1. Nov 22, 2006

b2386

Question: What is the most probable distance from the proton of an electron in a 2s state?

Answer: The most probable radius is where the radial probability is maximum. We are given $$R_{2,0}(r)=\frac{1}{(2a_0)^{3/2}}2(1-\frac{r}{2a_0})e^\frac{-r}{2a_0} so we have$$

$$P(r) = r^2(R_{2,0}(r))^2=r^2[\frac{1}{(2a_0)^{3/2}}2(1-\frac{r}{2a_0})e^\frac{-r}{2a_0}]^2$$

$$= \frac{4}{(2a_0)^3}(r^2)(1-\frac{r}{a_0}+\frac{r^2}{4(a_0)^2})(e^{\frac{-r}{a_0}})$$

To find the maximum, we set the derivative to zero. The normalization constant of $$\frac{4}{(2a_0)^3}$$ may be ignored.

At this point, I take the derivative and set it to zero. However, I end up with a 4th degree polynomial.

I know the answer is $$5a_0$$ or close to that, but when plugging that value into my derivative, I cannot get the solution to equal zero as needed. Can someone please offer some help on where my problem lies?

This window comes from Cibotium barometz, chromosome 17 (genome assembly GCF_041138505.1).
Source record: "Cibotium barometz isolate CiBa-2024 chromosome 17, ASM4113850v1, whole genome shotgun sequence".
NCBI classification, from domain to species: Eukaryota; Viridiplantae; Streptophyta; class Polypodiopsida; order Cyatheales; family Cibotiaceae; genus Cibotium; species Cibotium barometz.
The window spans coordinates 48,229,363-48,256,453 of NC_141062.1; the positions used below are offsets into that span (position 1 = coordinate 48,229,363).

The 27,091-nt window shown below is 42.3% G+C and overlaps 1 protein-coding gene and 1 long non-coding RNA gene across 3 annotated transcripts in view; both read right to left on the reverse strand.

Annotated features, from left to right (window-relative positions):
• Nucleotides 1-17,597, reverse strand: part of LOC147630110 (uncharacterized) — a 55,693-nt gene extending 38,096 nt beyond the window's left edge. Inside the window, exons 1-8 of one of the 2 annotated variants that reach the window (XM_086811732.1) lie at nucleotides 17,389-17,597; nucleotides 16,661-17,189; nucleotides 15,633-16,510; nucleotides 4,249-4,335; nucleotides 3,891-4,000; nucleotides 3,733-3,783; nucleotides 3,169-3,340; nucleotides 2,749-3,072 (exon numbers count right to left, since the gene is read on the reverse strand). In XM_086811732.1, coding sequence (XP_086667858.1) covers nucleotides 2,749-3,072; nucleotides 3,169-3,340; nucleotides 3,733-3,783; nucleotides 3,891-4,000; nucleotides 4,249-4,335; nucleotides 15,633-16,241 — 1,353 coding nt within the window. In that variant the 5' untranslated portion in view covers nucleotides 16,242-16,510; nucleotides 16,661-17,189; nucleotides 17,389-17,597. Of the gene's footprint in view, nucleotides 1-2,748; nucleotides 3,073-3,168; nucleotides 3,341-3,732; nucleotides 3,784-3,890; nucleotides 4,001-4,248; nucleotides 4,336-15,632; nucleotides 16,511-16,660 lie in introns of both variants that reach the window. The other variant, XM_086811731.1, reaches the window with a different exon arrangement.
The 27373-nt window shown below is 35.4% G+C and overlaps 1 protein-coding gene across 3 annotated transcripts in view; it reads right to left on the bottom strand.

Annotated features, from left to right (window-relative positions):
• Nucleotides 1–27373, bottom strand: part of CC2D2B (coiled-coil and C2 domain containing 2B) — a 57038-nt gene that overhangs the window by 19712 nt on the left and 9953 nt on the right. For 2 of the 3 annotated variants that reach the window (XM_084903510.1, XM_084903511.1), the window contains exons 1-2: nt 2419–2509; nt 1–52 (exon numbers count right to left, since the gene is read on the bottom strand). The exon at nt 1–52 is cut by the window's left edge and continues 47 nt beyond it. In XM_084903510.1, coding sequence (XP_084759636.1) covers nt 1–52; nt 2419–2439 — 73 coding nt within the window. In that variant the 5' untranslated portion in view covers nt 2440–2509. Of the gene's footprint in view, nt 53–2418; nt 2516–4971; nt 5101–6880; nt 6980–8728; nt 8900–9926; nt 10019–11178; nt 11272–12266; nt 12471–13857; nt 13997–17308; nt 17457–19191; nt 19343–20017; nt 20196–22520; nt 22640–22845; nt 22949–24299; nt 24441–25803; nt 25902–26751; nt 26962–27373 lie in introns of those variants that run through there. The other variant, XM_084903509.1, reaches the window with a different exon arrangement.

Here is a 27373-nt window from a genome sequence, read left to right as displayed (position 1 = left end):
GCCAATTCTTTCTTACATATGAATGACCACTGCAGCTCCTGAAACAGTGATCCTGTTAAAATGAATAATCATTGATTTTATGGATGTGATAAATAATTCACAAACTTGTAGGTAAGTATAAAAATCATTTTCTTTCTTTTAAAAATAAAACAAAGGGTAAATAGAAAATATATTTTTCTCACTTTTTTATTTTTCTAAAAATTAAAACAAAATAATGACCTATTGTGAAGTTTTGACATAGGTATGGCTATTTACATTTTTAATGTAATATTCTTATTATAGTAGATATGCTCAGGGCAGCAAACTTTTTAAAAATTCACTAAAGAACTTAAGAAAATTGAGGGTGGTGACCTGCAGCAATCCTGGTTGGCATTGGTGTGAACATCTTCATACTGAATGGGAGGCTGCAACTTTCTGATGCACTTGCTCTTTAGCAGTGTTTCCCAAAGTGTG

2. Nov 22, 2006

OlderDan

Every term in the derivative has a factor of r times the exponential, so it reduces to a cubic. Cubics can be solved, and in the old days we did that sort of thing. Now there are graphing calculators to help you. If you can use the calculator, graph the function and find the max at around 5.23 a_o. If not, look up the cubic solution methods.

3. Nov 24, 2006

loom91

4th degree polynomials can also be solved. A graphing calculator seems a poor way to solve a problem that admits a closed form solution.

4. Nov 24, 2006

OlderDan

There is nothing poor about using tools to solve problems. There is something poor about being ignorantly dependent on them, a deplorable condition that does seem rather pervasive these days. I agree with you that knowledge of the behavior of polynomials is more than worthwhile. But I don't think it is necessary to go back to the potentailly tedious calculations involved every time you need to solve one of them. If use of the tool is acceptable in the context of the coursework the OP is engaged in, perhaps their time is better spent learning more physics